The advocacy organization Public Employees for Environmental Responsibility (PEER) is attempting an innovative method of challenging the Trump administration's denial of climate change: It has filed a lawsuit against Environmental Protection Agency (EPA) Administrator Scott Pruitt, demanding that he produce one shred of evidence that climate change is not primarily caused by humans. PEER is simultaneously pursuing a Freedom of Information Act (FOIA) request for Pruitt to produce documents supporting his claims that global warming is "natural."
As quoted in a PEER news release announcing the actions:
"This lawsuit tells Mr. Pruitt to put or shut up – produce his evidence or stop spouting deceptive climate pseudo-science,” stated PEER Staff Counsel Adam Carlesco who filed suit after EPA failed to produce the requested materials within FOIA’s statutory deadlines. “His confirmation as EPA Administrator does not entitle Mr. Pruitt to ignore existing agency research and proclaim his own set of alternative facts....”
“Mr. Pruitt spoke on television in his official capacity and must do so in a manner that honestly represents EPA’s scientific findings,” added Carlesco, noting that any other EPA employee would be subject to disciplinary action for presenting personal views as official policy. “Even if Mr. Pruitt is presenting his personal opinion, he must specify that he is not speaking for the agency – a disclaimer he did not make.”
In fact, Reuters reports that the EPA's own ombudsman is investigating a falsehood recently spewed by Pruitt.
BILL BERKOWITZ FOR BUZZFLASH AT TRUTHOUT
Women's organizations are excoriating him. Advertisers are bailing on him. The president is defending him. Glenn Beck says he "deserves the benefit of the doubt." Viewers are flocking to him. Religious Right leaders are silent. So it has gone since the beginning of the month when The New York Times' Emily Steel and Michael Schmidt reported that Bill O'Reilly, the host of the Fox News Channel's "The O'Reilly Factor" – the No. 1 program in cable news – had paid out $13 million to five women "in exchange for agreeing to not pursue litigation or speak about their accusations against him."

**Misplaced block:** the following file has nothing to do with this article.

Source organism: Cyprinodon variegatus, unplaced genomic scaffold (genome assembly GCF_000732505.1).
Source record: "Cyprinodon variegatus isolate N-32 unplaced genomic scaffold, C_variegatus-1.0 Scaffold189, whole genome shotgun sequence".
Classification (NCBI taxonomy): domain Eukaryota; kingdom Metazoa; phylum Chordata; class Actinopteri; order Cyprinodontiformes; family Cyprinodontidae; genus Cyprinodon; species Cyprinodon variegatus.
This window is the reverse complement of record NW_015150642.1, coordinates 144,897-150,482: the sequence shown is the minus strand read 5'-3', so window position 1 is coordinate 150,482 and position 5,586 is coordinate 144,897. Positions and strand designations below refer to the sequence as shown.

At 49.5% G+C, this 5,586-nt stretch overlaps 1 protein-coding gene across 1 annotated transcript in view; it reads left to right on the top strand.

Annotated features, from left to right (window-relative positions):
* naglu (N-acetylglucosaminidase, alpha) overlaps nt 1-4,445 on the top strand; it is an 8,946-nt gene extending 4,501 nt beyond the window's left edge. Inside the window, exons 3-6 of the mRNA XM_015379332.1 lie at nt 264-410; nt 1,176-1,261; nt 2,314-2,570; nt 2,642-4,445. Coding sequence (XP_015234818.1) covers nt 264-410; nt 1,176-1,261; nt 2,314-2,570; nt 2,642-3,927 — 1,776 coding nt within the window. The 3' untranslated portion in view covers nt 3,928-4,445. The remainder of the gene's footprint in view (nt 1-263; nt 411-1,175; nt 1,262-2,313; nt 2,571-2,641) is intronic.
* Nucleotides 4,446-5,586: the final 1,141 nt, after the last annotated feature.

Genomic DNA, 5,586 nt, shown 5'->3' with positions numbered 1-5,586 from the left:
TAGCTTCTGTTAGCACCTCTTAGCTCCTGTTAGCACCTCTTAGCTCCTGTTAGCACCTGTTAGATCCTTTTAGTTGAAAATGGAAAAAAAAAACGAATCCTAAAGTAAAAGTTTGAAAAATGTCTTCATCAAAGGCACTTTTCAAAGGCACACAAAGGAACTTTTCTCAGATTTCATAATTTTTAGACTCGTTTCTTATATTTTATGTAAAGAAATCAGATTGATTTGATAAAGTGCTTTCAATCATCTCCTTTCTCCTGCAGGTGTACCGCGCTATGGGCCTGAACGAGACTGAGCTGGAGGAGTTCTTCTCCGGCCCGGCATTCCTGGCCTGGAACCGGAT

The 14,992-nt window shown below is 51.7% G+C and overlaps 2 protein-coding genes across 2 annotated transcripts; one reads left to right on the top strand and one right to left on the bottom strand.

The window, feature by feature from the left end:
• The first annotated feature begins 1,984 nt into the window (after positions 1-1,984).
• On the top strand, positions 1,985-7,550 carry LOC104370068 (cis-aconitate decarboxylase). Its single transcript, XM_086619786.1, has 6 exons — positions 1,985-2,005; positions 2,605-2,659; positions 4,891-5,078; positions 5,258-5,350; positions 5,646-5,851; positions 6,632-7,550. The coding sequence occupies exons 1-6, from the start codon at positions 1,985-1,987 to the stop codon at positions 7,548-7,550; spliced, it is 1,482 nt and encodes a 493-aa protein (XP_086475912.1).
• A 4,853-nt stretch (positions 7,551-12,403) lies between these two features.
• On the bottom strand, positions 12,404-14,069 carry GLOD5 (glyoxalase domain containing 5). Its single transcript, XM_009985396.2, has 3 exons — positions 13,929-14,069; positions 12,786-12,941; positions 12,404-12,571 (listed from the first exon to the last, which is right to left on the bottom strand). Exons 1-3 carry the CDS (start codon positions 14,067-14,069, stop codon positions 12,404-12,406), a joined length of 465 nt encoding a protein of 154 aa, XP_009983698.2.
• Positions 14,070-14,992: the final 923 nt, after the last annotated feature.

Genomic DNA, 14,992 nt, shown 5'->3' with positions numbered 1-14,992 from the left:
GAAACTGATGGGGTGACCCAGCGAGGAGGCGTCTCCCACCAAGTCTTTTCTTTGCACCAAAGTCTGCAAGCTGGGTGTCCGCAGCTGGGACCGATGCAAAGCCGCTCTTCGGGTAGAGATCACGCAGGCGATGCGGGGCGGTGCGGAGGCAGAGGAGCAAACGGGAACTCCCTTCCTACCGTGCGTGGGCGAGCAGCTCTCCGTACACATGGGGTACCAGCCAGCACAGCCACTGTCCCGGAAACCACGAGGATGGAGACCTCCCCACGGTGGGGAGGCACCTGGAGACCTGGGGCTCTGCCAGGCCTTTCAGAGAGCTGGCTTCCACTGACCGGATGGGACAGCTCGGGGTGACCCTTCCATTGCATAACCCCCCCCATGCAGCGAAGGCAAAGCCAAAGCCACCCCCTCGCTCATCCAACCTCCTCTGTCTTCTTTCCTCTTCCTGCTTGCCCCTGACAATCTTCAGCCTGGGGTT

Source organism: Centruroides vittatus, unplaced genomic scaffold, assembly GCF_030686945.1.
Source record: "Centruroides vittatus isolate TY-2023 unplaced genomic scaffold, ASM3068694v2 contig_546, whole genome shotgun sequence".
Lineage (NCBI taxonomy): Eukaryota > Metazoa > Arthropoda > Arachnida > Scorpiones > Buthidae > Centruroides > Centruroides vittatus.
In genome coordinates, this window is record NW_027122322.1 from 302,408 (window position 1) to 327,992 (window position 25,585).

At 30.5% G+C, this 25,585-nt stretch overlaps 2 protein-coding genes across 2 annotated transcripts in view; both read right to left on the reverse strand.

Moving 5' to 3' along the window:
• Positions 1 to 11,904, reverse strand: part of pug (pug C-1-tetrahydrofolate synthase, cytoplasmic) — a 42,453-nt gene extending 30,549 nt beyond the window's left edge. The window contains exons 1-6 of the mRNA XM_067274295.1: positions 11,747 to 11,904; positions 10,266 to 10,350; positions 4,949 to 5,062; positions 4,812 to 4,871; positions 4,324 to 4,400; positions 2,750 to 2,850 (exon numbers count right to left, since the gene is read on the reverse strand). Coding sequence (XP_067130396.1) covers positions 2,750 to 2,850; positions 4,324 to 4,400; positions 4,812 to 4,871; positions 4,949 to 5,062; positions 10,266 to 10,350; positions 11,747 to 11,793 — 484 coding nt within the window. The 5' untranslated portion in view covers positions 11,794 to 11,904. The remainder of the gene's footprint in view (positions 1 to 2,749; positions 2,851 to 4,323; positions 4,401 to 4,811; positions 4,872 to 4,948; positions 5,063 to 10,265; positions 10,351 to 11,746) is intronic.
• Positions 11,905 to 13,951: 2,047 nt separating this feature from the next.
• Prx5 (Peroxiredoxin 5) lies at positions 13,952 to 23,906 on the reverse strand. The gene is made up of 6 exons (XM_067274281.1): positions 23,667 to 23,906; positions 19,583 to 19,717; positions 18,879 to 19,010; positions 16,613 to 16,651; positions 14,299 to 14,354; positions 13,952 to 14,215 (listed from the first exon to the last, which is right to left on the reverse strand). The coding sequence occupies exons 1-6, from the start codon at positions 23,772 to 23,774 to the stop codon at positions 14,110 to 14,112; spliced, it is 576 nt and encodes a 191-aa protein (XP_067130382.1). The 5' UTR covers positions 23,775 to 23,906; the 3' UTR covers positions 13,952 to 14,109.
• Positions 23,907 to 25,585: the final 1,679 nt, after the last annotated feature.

And, to add one more excruciatingly odd factoid to the above, O'Reilly's new book, called Old School, co-authored with Bruce Feirstein, and a defense of traditional family values, is #1 on The New York Times' "Combined Print and E-Book Best Sellers" list. The book is also doing quite well at Amazon, where, as of Sunday, April 16th, it is #10 in Books, #1 in Books, "Nationalism," "Public Affairs & Policy," and "Conservatism & Liberalism."
According to The New York Times' Alexandra Alter, Old School: Life in the Sane Lane (Henry Holt and Co.) "includes advice on how men should treat women respectfully, not as sex objects."
The "Product Description" at billoreilly.com, offers the following: "Those crusading against Old School now have a name: Snowflakes. You may have seen them on cable TV whining about social injustice and income inequality. You may have heard them cheering Bernie Sanders as he suggested the government pay for almost everything. The Snowflake movement is proud and loud, and they don't like Old School grads."
LAWRENCE WITTNER FOR BUZZFLASH AT TRUTHOUT
Political parties on the far right are today enjoying a surge of support that they have not experienced since their heyday in the 1930s.
This phenomenon is particularly striking in Europe, where massive migration, sluggish economic growth, and terrorism have stirred up virulent nationalism, hatred of immigrants, and Islamophobia. Trumpeting these sentiments, parties like France's National Front (led by Marine Le Pen), Britain's United Kingdom Independence Party (UKIP, led by Nigel Farage), Netherlands' Party for Freedom (led by Geert Wilders), Italy's Northern League (led by Matteo Salvini), Austria's Freedom Party, Alternative for Germany, and others have become major political players.
Only one of these rising rightwing parties is usually referred to as fascist: Greece's Golden Dawn. Exploiting Greece's economic crisis and, especially, hatred of refugees and other migrants, Golden Dawn has used violent nationalism and the supposed racial superiority of Greeks to become Greece's third-largest party. Its spokesman, Elias Kasidiaris, is known for sporting a swastika on his shoulder and for reading passages from the anti-Semitic "Protocols of the Elders of Zion" to parliament. The party also employs gangs of black-shirted thugs who beat up immigrants.